By Adrienne Lambers
“Hoof prints? Wait, maybe coffee beans?” We trade guesses as we examine the shape repeated across the long piece of brown paper. It’s simple — an outline made by a few contour lines — but duplicated 84 times in 7 different colors. The paper hangs on the white wall of Gallery 1 in Calvin’s Center Art Gallery, and the shapes are projected in blue-green light along the wooden floor. The room is silent as people watch the shapes at their feet create different patterns and pictures. Every so often, someone’s movement catches the attention of the motion-censored skylight, and the small purple LED lights cast a cool glow over the room.
The unidentifiable shapes are the product of one person’s prayer. Artist Joyce Yu-Jean Lee spent 28 days in prayer over the United States 2016 presidential election. Three times a day, Lee unrolled a section of paper and knelt upon it. She then traced the outline of her legs and feet on the paper, creating the 84 shapes hanging on the wall and shifting across the floor. Lee took the shapes on the paper and animated them to move in different configurations. Anyone can walk into the gallery and enjoy the way the lights move along the floor. But the patterns can be appreciated on a deeper level if one enters the smaller, side gallery.
Gallery 2 currently contains “Pathways to the Divine,” a collection of Middle Eastern prayer rugs on loan from Jim and Marcia Verbrugge. Thirteen rugs hang on the wall, each a rich and beautiful piece of cultural history. Prayer rugs function as “portable mosques” for prayer, as Muslims pray 5 times a day in order to physically and spiritually re-orient themselves towards Mecca. Certain symbols and patterns in the rugs serve as reminders for Muslim worshippers, helping them focus their minds on the daily discipline of prayer.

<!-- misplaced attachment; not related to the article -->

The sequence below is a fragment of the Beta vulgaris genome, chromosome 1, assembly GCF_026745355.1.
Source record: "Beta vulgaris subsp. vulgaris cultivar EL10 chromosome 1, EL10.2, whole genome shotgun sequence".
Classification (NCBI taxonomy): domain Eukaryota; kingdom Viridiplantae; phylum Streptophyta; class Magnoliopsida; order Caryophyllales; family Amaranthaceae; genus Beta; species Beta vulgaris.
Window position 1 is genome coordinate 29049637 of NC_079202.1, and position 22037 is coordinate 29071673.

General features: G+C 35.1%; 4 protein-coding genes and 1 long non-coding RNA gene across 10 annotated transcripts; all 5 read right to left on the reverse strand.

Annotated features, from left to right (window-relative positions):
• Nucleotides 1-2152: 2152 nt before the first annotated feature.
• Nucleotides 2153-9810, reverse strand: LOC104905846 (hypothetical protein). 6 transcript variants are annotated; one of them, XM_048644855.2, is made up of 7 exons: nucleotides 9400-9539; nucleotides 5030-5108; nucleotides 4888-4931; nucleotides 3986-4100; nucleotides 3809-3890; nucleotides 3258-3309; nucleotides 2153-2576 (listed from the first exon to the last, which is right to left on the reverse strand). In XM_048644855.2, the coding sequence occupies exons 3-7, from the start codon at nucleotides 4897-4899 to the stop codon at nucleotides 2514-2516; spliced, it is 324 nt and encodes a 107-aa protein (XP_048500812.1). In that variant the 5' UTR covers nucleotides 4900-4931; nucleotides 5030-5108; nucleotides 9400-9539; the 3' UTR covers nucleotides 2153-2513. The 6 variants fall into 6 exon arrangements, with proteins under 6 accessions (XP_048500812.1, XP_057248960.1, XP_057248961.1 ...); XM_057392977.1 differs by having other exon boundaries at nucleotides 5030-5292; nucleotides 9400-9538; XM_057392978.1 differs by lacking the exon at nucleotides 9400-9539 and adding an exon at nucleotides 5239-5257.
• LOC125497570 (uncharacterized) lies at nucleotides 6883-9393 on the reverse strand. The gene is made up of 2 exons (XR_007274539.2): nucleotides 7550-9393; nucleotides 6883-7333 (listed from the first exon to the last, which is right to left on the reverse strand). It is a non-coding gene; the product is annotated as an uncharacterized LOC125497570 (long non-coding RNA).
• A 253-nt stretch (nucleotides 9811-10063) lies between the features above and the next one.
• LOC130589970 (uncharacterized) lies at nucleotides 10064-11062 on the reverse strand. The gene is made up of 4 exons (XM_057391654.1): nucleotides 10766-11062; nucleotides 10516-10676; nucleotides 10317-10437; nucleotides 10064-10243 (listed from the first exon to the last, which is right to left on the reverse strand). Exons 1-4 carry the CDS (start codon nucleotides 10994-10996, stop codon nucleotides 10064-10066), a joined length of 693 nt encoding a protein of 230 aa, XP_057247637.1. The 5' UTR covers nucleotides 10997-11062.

Lee saw these rugs, and it’s no coincidence that the patterns on the floor echo the patterns next door. As an installation artist, Lee often works “to spec” — meaning she creates for a certain space. After Joel Zwart, Calvin’s director of exhibitions, invited Lee to exhibit at the Center Art Gallery, she came to check out her space. She noticed the large skylight and wood floors in Gallery 1, and saw pictures of the rug exhibit that had yet to arrive. Lee was inspired.
She organized the shapes into patterns that echo the prayer rugs, and thus the room itself becomes a prayer. The projections weave a rug on the floor, and the motion-censored skylight reminds viewers that someone is listening up above. Lee sees her project as a gesture of empathy to Muslim Americans living through this year’s presidential race. Muslim Americans are often a hot topic for candidate debates, and Lee felt a connection to them as both a person of faith and a child of immigrants. Though she did not originally intend to make a political statement, Lee realized that she could not separate her personal life from the political climate. Though “Verti Call” can be enjoyed without this context, as the lights are dazzling and the space is quiet, Lee hopes that some observers will “pause, and remember,” how difficult it can be for Muslim Americans to live out their faith.